"Passionate" and "visionary" are the words Brant Houston used to describe Knight Center for Journalism in the Americas founder and director Rosental Calmon Alves, who was honored during an homage at the Brazilian Association of Investigative Journalism's 6th International Congress for Investigative Journalism, on July 1.
On the second day of the International Congress for Investigative Journalism, more than 500 attendees listened as stories about Alves' long career as a journalist and educator were related by friends and colleagues, such as columnists Clóvis Rossi and Miriam Leitão.
“Rosental's biggest defect, at least from my point of view, is that I can't decide whether to praise the man or the professional, because this guy is ace in both categories," Rossi joked.
Each year, the Brazilian Association of Investigative Journalism (ABRAJI) honors one Brazilian journalist for her or his outstanding career and contributions to journalism. Last year, Alves, a journalism professor at the University of Texas at Austin, was invited to participate in an homage for journalist Dorrit Harazim, of the magazine Piauí.
A native of Rio de Janeiro, the Knight Center founder began working as a journalist in 1968, when he was just 16, first producing a school newspaper and then working for the newspaper O Jornal. Alves went on to work at radio stations Tupi and Nacional, in Rio, and then for the magazines Isto É and Veja. Most of Alves' career as a journalist, however, was spent at the newspaper Jornal do Brasil, where he worked as a foreign correspondent in Madrid, Buenos Aires, Washington and Mexico City. He went on to become the executive editor and director of that newspaper.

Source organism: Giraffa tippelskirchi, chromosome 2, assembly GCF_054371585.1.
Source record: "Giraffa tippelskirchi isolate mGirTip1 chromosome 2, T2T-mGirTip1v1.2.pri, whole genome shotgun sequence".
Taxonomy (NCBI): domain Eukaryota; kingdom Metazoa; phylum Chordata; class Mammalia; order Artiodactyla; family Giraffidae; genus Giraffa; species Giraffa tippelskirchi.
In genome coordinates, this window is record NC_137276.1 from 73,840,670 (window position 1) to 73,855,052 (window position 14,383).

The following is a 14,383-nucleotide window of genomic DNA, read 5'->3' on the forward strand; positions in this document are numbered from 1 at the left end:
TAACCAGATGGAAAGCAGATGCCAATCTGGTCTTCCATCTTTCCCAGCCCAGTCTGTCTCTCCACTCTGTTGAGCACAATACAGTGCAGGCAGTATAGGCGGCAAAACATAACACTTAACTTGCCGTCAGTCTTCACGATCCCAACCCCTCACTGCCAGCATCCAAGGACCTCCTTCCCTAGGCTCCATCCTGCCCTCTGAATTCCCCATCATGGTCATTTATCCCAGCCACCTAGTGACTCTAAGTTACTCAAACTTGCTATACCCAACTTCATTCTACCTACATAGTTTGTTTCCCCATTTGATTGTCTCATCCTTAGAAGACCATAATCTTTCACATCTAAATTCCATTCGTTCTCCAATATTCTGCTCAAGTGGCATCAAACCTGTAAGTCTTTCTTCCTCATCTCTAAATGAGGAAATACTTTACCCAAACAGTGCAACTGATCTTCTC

ABRAJI president Fernando Rodrigues said that Alves has been a pioneer in journalism. In 1987, Alves was the first Brazilian journalist to be chosen as a prestigious Nieman fellow at Harvard University. In 1991, he created the first computer news service, and in 1995, the first online edition of a Brazilian newspaper. And, in 1997, he started the first online journalism class at the University of Texas at Austin.
Alves also supported Brazilian journalists interested in creating ABRAJI, the Knight Center for Journalism in the Americas' first project. Both organizations were started in 2002. “With ABRAJI, a model for helping journalists was born, and since then we have applied this model in other countries in Latin America and the Caribbean, where local, independent, and self-sustaining organizations have emerged to work to better journalism," Alves said.
Among the remembrances and jokes, Alves said he was "almost crying. It is with humility and emotion that I receive this honor, and I honestly don't know if I am worthy," he said as he received a plaque. "This plaque encourages me to continue with the mission that I set more than a decade ago: To help my fellow journalists in Latin America and the Caribbean who are interested in furthering their own projects with the goal of improving the quality of journalism in their countries," he said.
ABRAJI, one of the top investigative journalism organizations in the world, is the result of Alves' mission. Alves recalled that he helped start ABRAJI after the killing of journalist Tim Lopes in 2002.
Alves dedicated the honor to his family, and thanked the ABRAJI board and also acknowledged the support of the University of Texas, the John S. and James L. Knight Foundation and Open Society Foundations.
Note from the editor: This story was originally published by the Knight Center’s blog Journalism in the Americas, the predecessor of LatAm Journalism Review.